Google Cites Huge Gains In Chrome Battery Performance, Still Won’t Compare To Microsoft Edge

According to tracking website NetMarketShare, Google's Chrome overtook Internet Explorer this past March to become the most widely-used Web browser on the planet. As of just last month, the service pegged Chrome as owning a staggering 54% of the total marketshare, with IE settling with 27%. Firefox, meanwhile, scored about 8%, while Edge took 5%.

NetMarketShare Browser Report August 2016

With Chrome dominating the market, it must mean that it's the best browser out there, right? While Chrome is definitely doing something right to get to the top, as we've found out in recent months, those reasons have nothing to do with battery life.

As we first reported back in June, Microsoft has been harping on the fact that its Edge browser is great for battery life, and it even has the proof. In an internal test, it was discovered that Edge lasts hours longer than the competition. In this particular case, Firefox and Chrome were not even close, but interestingly, Opera fell just one hour behind.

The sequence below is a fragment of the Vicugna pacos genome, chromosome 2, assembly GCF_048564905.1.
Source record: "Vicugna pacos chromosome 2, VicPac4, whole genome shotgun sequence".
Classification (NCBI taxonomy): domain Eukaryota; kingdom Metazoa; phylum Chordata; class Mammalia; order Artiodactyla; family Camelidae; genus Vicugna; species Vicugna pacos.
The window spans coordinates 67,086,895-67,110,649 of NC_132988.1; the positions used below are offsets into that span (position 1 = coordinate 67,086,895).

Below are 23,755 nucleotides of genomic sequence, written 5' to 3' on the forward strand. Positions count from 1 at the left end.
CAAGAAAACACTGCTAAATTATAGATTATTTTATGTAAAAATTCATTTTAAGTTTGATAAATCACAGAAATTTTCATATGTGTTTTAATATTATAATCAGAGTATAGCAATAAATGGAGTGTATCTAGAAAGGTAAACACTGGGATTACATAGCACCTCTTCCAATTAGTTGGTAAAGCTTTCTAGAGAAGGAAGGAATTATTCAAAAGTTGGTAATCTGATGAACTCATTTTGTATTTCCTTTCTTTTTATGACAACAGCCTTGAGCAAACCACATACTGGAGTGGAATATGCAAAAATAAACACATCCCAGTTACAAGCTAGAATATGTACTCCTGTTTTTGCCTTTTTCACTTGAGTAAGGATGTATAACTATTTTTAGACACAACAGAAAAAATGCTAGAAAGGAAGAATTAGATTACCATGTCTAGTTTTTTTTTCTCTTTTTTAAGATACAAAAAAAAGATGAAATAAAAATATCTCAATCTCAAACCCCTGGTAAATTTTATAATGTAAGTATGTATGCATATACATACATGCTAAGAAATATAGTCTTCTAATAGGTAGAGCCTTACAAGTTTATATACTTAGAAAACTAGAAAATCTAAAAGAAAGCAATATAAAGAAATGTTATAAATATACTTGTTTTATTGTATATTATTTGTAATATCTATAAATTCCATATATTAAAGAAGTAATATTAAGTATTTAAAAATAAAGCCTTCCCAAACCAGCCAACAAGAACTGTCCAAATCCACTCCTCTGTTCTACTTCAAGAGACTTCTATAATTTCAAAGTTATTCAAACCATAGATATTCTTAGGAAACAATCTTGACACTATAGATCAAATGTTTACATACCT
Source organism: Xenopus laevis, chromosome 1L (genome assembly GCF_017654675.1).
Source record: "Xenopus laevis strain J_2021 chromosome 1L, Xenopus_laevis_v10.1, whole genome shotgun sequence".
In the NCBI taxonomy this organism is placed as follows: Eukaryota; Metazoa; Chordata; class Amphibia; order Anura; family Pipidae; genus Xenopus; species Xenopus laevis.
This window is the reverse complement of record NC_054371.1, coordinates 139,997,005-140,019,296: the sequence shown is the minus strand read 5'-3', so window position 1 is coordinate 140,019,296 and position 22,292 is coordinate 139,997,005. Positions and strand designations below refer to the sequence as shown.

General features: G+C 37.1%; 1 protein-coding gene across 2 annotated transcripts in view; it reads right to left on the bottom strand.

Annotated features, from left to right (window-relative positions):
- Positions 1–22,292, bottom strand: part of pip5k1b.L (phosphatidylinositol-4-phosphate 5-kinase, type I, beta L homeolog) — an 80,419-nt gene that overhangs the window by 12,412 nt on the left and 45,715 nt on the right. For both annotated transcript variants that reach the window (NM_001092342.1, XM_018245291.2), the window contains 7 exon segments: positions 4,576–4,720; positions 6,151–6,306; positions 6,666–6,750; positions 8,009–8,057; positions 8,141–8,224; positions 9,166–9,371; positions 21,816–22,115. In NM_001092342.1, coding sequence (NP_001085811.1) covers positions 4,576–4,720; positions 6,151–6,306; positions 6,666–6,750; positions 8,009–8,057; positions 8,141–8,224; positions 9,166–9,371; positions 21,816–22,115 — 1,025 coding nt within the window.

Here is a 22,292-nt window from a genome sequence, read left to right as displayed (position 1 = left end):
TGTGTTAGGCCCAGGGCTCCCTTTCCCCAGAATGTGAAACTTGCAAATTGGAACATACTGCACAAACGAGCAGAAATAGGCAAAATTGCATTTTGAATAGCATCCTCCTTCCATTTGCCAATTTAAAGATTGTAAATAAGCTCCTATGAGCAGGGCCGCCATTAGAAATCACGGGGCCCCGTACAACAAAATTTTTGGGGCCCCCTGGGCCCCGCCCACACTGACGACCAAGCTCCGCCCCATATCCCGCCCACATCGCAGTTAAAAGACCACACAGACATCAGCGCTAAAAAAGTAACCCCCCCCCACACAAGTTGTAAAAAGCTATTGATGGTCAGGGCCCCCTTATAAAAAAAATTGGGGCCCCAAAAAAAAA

Those results in themselves are interesting, because Edge and Opera are the least popular browsers of these four, yet both offer the greatest battery life capabilities.

It's probably for that reason why in a brand new blog post, Google calls attention to major improvements seen between Chrome 46 and Chrome 53, but makes no effort to show how the latter now compares to the competition. In fact, we're not given any specific comparisons except the one just mentioned: on Chrome 46, the Chromebook Pixel lasted 8h 27m; on Chrome 53, that jumped to 10h 39m. A major improvement, but considering Microsoft's tests showed Chrome scoring half of that 8h 27m a few months ago, it's hard to tell exactly how impressive these gains actually are.

Google also mentions that Chrome for Mac has seen a 33% decrease in overall power consumption. So don't worry, Apple fans: you've not been forgotten. The company also tells us that overall, its browser has seen a 15% boost in performance on both the desktop and mobile over the past year, so even if Chrome can't beat Edge or other browsers in specific tests, at least things are improving.